Flight cam[edit | edit source]
Traditionally, flight cameras have been re-purposed from the board cameras used in analog security cameras. Without cases, these cameras are lightweight, relatively inexpensive, and are capable of handling a diverse range of lighting conditions. Most of these cameras use a CCD imaging sensor, which is susceptible to 'jello' or 'tearing' during fast motion, but in practise, this is not an issue for a live camera.
Due to the recent increase in demand for FPV cameras, there has been a move to build FPV specific cameras, that combine the flight cam with an HD recording camera (such as this one from Boscam, http://www.hobbyking.com/hobbyking/store/__56990__Boscam_TR1_FPV_All_In_One_Camera_and_5_8_GHz_Transmitter_with_HD_Video_recorder.html) But these are yet to make widespread usage.
When choosing a camera, it's generally advised to pick one with a WDR (Wide Dynamic Range) feature, this allows the camera to expand its dynamic range to minimise black and white clipping, which is very handy when alternately pointing at the sky / ground.
A conservative option[edit | edit source]
A well-tested but old CCD camera is the infamous Sony Super HAD II CCD 600TVL Board Camera. Can be had for $26-29 from here. It does not use the latest technology, but is known to work well and not interfere with other components. The 600tvl camera (CC1333 etc) has been tested for GPS and UHF noise, and found to be very quiet. Also, it has been tested for low voltage cutoff, and it still works at under 9V, although it is NOT advisable to run it that low!
Note that there are various options to choose from, when buying a specific camera:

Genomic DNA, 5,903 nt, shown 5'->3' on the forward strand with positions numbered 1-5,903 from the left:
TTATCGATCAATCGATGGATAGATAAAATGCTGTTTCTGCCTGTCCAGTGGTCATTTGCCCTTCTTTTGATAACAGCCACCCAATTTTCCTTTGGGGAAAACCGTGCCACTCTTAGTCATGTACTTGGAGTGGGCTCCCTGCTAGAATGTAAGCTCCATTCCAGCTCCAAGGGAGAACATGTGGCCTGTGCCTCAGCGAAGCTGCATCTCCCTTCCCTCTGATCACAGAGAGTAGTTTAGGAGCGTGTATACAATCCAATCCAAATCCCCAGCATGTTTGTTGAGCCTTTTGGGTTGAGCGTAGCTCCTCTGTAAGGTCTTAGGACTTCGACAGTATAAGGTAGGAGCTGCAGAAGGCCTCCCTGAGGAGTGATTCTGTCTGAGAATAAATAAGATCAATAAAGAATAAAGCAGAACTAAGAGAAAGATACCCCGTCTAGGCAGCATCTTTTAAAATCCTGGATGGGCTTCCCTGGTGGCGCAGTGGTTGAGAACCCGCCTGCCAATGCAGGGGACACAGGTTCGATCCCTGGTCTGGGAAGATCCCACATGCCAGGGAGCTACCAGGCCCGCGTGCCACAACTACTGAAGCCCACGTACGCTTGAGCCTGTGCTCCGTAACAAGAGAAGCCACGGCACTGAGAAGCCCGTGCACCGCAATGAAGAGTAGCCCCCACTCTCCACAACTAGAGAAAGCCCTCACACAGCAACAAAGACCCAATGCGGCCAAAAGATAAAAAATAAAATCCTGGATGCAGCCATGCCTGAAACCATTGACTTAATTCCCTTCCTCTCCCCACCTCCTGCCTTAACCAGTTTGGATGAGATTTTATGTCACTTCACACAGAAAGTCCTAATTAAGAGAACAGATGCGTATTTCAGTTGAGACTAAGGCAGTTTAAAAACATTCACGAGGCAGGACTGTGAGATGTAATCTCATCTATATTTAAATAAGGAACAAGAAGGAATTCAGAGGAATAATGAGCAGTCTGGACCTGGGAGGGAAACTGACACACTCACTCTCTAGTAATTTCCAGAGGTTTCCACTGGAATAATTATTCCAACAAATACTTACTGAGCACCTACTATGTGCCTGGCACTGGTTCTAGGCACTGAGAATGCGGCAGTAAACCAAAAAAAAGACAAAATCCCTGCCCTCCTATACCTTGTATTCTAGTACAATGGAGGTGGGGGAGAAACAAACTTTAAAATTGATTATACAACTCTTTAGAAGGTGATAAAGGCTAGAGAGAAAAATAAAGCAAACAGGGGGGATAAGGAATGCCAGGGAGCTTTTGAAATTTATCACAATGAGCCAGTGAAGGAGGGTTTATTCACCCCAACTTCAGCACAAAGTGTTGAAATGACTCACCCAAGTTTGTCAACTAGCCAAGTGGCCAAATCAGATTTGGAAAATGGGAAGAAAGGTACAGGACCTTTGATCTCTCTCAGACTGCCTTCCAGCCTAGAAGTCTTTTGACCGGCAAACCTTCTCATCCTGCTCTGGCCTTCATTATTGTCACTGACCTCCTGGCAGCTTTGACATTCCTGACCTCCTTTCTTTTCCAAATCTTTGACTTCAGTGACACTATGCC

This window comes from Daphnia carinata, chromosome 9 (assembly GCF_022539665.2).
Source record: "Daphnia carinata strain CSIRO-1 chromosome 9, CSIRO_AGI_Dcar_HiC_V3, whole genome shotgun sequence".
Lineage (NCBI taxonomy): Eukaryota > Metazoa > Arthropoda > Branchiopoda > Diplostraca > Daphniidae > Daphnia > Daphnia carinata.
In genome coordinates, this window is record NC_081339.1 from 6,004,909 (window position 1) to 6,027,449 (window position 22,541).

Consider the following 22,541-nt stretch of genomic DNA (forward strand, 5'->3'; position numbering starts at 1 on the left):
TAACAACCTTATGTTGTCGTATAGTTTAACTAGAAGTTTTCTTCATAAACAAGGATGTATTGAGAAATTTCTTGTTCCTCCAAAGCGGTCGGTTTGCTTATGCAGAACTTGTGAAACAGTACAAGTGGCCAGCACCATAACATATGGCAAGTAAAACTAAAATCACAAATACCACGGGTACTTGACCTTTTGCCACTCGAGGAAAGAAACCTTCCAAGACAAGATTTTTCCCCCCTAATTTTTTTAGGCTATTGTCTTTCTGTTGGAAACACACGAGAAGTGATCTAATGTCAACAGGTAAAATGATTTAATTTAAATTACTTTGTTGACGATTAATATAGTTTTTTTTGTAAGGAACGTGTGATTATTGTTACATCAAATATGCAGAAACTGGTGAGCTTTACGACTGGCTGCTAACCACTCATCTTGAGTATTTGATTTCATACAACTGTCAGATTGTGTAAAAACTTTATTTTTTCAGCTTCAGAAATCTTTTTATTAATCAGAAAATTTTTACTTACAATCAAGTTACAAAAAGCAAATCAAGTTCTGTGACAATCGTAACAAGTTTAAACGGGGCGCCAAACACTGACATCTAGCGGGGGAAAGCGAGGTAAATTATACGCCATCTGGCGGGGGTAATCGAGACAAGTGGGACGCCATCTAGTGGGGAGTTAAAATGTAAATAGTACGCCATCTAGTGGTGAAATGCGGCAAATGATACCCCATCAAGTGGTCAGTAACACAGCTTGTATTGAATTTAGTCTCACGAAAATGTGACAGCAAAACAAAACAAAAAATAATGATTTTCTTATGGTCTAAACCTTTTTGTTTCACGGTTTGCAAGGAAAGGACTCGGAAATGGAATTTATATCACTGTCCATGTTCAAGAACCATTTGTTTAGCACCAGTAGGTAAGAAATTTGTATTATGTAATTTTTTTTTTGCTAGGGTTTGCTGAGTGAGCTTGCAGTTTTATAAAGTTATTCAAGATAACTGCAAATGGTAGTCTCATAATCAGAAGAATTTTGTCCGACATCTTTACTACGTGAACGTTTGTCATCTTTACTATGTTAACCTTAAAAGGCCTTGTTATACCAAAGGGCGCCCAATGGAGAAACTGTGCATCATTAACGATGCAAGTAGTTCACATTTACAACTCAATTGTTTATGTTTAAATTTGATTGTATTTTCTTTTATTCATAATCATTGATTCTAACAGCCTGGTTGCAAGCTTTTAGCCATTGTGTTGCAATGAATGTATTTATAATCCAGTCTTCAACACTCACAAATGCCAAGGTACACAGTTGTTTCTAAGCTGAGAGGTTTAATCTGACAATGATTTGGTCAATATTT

The IR blocked version cannot see IR light, so during the day its colors are nicer, and probably you can see some more detail. The IR unblocked version can see IR light, so during the night it will see more stuff and it will be easier to fly with it.
The board camera version without case is light but hard to mount. The plastic case makes this easier. The metal case is heavier.
The mini version of the camera is lighter and smaller but has not been as rigorously tested as the normal version. And it's more expensive, too. So if you don't need the small size/weight, why not go with the normal version?
Read the descriptions of each camera to see the options available. Usually links to other models are given there.
Other cameras[edit | edit source]
"Isn't this 1500tvl camera better?" Yes, it may be higher resolution, or even have better performance at low light, or be cheaper. But keep in mind that all of these cameras sometimes cause other problems. Sometimes they emmit noise that will make an on-board GPS unable to see satellites, or a UHF LRS receiver to receive adequate signal.
In short, if you have time, read various discussions and reviews about each camera on fpvlab.com. If you have money AND time order 2-3 of them and try them out. If you want something that just works, is very well tested and does a very good job, order the 600tvl camera above!
HD recording cam[edit | edit source]